The cell cycle is a repeating series of events that includes growth, DNA synthesis, and cell division. The cycle is more complicated in eukaryotic than prokaryotic cells.
In a eukaryotic cell, the cell cycle has two major phases: mitotic phase and interphase. During mitotic phase, first the nucleus and then the cytoplasm divide. During interphase, the cell grows, performs routine life processes, and prepares to divide.
The cell cycle is controlled mainly by regulatory proteins that signal the cell to either start or delay the next phase of the cycle. They ensure that the cell completes the previous phase before moving on. There are a number of main checkpoints in the regulation of the cell cycle.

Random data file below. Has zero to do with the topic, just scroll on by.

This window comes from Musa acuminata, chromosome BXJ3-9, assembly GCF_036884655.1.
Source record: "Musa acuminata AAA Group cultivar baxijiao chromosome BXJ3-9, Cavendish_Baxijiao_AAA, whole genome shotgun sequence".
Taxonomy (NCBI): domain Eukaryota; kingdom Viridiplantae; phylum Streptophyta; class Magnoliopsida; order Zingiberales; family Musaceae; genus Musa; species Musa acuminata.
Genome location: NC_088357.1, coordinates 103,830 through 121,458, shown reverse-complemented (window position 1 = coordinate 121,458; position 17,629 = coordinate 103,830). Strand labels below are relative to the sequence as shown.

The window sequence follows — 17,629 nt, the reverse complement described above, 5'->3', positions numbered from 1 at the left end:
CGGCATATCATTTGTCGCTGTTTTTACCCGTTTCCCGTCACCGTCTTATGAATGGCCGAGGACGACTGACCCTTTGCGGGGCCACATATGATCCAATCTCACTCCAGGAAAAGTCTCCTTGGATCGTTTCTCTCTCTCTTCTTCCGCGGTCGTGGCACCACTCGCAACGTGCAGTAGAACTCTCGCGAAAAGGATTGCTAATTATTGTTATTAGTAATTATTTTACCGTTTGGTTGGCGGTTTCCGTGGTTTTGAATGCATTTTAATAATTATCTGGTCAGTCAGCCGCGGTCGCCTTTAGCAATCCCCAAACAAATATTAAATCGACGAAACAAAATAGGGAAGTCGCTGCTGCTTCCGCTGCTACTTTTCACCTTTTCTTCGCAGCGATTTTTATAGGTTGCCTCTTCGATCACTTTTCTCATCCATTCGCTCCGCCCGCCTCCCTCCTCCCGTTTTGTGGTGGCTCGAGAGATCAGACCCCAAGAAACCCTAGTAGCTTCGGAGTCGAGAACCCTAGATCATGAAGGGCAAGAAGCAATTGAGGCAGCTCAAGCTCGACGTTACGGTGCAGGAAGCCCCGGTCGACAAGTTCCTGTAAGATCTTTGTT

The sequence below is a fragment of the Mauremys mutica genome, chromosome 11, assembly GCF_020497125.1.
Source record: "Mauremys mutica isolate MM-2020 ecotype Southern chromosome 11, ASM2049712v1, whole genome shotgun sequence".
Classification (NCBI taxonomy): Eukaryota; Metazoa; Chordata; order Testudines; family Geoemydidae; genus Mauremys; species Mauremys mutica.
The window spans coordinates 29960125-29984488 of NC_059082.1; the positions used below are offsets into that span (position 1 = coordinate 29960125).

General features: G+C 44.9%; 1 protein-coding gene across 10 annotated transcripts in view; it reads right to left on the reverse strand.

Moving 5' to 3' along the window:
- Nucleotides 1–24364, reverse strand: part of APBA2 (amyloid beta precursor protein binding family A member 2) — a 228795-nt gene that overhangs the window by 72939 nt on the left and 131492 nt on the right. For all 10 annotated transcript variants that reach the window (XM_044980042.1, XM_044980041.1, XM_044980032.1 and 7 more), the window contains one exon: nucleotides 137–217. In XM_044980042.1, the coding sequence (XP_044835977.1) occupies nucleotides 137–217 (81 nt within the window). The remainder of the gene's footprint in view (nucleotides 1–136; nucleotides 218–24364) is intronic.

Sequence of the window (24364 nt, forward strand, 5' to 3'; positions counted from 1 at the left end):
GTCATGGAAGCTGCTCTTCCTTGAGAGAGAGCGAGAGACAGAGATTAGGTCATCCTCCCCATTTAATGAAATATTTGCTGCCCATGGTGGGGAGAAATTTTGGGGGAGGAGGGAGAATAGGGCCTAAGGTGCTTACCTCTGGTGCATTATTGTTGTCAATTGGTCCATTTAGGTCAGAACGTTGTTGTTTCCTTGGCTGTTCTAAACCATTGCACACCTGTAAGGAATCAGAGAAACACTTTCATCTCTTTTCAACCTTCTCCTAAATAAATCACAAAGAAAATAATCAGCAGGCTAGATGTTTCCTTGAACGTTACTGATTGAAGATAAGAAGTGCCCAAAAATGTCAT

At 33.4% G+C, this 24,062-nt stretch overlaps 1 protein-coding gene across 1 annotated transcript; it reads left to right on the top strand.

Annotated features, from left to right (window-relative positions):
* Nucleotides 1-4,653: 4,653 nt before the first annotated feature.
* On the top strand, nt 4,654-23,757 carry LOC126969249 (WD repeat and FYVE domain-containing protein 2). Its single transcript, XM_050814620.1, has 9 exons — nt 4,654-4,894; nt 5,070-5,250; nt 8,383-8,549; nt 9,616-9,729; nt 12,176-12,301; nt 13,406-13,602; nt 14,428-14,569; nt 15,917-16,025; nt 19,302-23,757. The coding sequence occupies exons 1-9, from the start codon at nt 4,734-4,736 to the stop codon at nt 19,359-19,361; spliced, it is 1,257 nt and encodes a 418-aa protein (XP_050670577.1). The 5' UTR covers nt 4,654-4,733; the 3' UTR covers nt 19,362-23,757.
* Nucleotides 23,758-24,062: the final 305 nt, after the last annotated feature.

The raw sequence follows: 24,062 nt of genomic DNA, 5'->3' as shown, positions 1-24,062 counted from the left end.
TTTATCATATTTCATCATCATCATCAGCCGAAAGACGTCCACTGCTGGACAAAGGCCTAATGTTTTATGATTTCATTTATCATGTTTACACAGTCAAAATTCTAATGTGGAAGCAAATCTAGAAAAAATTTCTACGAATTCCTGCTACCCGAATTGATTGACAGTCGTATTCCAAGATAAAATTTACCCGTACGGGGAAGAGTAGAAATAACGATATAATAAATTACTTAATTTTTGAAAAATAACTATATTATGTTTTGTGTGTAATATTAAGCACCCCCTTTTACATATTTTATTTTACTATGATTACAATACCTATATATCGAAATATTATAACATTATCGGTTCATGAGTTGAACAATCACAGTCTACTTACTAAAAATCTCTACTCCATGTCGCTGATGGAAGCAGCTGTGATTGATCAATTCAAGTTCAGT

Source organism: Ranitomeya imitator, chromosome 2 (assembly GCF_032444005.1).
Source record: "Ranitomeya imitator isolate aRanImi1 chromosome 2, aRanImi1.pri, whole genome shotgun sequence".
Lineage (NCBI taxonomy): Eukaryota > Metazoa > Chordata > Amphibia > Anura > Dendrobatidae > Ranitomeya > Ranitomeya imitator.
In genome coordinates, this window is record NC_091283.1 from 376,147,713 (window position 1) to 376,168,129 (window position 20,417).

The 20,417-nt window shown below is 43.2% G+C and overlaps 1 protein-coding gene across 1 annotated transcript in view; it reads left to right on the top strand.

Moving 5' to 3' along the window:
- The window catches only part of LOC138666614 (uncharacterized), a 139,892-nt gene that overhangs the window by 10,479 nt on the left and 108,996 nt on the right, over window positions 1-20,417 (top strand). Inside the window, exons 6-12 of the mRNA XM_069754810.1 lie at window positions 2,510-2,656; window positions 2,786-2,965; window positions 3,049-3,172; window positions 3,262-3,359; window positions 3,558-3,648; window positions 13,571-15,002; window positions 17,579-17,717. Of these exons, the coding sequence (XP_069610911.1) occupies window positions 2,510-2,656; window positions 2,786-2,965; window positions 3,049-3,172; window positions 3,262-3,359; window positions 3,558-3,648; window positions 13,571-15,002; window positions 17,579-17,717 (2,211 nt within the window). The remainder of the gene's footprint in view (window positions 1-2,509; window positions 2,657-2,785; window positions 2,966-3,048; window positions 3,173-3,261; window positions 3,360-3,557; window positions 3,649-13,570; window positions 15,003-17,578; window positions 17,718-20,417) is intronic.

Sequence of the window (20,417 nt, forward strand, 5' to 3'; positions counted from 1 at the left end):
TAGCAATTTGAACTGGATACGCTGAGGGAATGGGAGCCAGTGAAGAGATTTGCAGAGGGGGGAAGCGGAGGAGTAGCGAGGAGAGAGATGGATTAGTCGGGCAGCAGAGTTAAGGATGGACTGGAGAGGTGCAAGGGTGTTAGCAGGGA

Cancer is a disease that occurs when the cell cycle is no longer regulated, often because the cell's DNA has become damaged. Cancerous cells grow out of control and may form a mass of abnormal cells called a tumor.
The cell division phase of the cell cycle in a eukaryotic cell occurs in two major steps: mitosis — when the nucleus divides — and cytokinesis, when the cytoplasm divides and two daughter cells form.